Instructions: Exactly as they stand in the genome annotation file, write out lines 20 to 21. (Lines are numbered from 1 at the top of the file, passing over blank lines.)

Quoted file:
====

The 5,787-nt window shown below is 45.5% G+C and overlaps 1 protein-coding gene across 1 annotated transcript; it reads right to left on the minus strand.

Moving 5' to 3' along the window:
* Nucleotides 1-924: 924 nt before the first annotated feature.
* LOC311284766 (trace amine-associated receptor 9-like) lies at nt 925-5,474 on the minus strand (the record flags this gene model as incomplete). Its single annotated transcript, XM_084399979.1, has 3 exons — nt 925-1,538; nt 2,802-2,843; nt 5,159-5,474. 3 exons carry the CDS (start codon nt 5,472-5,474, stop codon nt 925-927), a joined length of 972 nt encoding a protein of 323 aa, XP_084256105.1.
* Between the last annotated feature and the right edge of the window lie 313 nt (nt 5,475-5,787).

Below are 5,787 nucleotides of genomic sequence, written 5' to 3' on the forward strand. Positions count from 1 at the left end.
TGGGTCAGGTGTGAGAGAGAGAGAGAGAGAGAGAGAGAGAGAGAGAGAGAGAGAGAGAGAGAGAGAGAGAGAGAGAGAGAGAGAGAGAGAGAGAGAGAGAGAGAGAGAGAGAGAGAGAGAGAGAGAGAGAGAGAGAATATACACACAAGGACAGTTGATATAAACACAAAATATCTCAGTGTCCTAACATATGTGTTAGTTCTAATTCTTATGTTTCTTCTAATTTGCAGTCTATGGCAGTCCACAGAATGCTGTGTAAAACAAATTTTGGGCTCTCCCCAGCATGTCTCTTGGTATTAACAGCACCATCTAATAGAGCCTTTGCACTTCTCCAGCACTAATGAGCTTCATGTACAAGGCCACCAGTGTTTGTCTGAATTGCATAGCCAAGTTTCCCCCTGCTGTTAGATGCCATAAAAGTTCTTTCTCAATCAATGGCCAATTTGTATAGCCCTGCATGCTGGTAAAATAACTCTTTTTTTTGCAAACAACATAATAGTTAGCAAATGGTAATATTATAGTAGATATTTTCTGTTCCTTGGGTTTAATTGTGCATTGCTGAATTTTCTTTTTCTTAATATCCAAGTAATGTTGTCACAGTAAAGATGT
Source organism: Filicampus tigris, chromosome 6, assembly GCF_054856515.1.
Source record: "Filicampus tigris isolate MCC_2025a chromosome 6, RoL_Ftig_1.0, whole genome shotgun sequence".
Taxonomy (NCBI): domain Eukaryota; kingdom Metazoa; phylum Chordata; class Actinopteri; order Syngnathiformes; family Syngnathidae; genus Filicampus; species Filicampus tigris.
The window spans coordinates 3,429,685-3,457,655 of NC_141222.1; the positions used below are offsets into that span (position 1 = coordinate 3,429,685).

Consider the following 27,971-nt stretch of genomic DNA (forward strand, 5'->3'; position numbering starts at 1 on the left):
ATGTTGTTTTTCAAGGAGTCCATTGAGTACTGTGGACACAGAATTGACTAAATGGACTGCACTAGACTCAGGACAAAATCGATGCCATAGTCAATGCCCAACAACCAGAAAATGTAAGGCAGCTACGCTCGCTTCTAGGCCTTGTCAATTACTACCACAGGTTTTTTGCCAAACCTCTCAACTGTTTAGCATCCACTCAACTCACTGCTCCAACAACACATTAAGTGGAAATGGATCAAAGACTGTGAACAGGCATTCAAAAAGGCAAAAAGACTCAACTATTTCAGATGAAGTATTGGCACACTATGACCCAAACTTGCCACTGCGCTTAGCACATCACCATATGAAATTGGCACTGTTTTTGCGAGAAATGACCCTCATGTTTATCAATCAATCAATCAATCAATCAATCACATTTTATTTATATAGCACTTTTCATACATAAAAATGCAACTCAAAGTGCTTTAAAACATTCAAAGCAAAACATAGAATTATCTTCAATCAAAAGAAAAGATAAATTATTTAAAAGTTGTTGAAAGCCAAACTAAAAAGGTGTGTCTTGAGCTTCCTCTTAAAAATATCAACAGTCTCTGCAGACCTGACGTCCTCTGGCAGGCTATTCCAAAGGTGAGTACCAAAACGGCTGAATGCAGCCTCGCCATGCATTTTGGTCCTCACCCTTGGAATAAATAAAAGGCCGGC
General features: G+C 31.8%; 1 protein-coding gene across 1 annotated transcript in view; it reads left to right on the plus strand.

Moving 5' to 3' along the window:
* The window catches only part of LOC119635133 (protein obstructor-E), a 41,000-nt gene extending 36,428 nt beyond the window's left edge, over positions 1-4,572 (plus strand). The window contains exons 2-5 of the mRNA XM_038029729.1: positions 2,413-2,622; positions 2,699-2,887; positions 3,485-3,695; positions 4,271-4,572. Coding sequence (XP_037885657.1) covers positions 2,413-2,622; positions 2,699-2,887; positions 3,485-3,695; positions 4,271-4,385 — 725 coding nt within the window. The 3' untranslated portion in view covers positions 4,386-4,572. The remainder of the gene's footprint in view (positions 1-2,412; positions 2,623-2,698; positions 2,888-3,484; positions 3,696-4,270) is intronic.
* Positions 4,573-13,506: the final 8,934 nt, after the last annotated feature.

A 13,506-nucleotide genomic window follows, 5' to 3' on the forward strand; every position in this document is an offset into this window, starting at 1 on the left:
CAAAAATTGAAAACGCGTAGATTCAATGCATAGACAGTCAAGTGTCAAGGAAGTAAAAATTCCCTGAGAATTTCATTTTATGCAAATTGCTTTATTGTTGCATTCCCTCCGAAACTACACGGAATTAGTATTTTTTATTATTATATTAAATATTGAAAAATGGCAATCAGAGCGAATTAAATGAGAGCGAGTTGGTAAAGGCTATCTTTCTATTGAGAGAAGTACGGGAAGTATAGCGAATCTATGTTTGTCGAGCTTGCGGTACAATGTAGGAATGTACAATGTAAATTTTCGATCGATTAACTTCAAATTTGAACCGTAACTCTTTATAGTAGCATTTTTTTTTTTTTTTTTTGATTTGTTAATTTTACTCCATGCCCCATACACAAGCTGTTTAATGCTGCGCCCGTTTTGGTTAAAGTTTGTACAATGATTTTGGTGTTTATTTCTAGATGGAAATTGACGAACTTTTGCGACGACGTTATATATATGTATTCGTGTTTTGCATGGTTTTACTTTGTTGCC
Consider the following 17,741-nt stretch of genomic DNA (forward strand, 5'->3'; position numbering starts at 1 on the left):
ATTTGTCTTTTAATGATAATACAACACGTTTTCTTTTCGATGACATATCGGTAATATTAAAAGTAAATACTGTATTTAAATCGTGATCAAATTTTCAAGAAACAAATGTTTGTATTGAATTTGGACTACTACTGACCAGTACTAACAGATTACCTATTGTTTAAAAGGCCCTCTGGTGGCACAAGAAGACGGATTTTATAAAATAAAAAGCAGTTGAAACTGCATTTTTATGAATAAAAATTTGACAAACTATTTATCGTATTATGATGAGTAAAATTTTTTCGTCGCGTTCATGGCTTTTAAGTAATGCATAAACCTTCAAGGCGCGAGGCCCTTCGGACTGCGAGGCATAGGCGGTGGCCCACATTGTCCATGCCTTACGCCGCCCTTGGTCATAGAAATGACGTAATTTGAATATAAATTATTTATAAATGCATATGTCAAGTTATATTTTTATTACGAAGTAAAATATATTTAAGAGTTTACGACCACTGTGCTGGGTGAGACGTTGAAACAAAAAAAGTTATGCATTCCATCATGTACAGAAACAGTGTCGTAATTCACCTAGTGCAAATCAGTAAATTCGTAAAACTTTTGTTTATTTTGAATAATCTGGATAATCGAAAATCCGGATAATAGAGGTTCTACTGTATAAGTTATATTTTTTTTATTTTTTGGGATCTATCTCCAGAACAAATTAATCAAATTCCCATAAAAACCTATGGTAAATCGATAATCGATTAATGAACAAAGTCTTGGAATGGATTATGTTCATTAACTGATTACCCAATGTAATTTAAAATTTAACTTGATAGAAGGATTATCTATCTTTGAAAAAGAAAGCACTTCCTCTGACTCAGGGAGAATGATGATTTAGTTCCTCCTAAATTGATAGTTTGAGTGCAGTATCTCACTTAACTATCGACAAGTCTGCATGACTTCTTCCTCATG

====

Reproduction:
Consider the following 17,741-nt stretch of genomic DNA (forward strand, 5'->3'; position numbering starts at 1 on the left):
ATTTGTCTTTTAATGATAATACAACACGTTTTCTTTTCGATGACATATCGGTAATATTAAAAGTAAATACTGTATTTAAATCGTGATCAAATTTTCAAGAAACAAATGTTTGTATTGAATTTGGACTACTACTGACCAGTACTAACAGATTACCTATTGTTTAAAAGGCCCTCTGGTGGCACAAGAAGACGGATTTTATAAAATAAAAAGCAGTTGAAACTGCATTTTTATGAATAAAAATTTGACAAACTATTTATCGTATTATGATGAGTAAAATTTTTTCGTCGCGTTCATGGCTTTTAAGTAATGCATAAACCTTCAAGGCGCGAGGCCCTTCGGACTGCGAGGCATAGGCGGTGGCCCACATTGTCCATGCCTTACGCCGCCCTTGGTCATAGAAATGACGTAATTTGAATATAAATTATTTATAAATGCATATGTCAAGTTATATTTTTATTACGAAGTAAAATATATTTAAGAGTTTACGACCACTGTGCTGGGTGAGACGTTGAAACAAAAAAAGTTATGCATTCCATCATGTACAGAAACAGTGTCGTAATTCACCTAGTGCAAATCAGTAAATTCGTAAAACTTTTGTTTATTTTGAATAATCTGGATAATCGAAAATCCGGATAATAGAGGTTCTACTGTATAAGTTATATTTTTTTTATTTTTTGGGATCTATCTCCAGAACAAATTAATCAAATTCCCATAAAAACCTATGGTAAATCGATAATCGATTAATGAACAAAGTCTTGGAATGGATTATGTTCATTAACTGATTACCCAATGTAATTTAAAATTTAACTTGATAGAAGGATTATCTATCTTTGAAAAAGAAAGCACTTCCTCTGACTCAGGGAGAATGATGATTTAGTTCCTCCTAAATTGATAGTTTGAGTGCAGTATCTCACTTAACTATCGACAAGTCTGCATGACTTCTTCCTCATG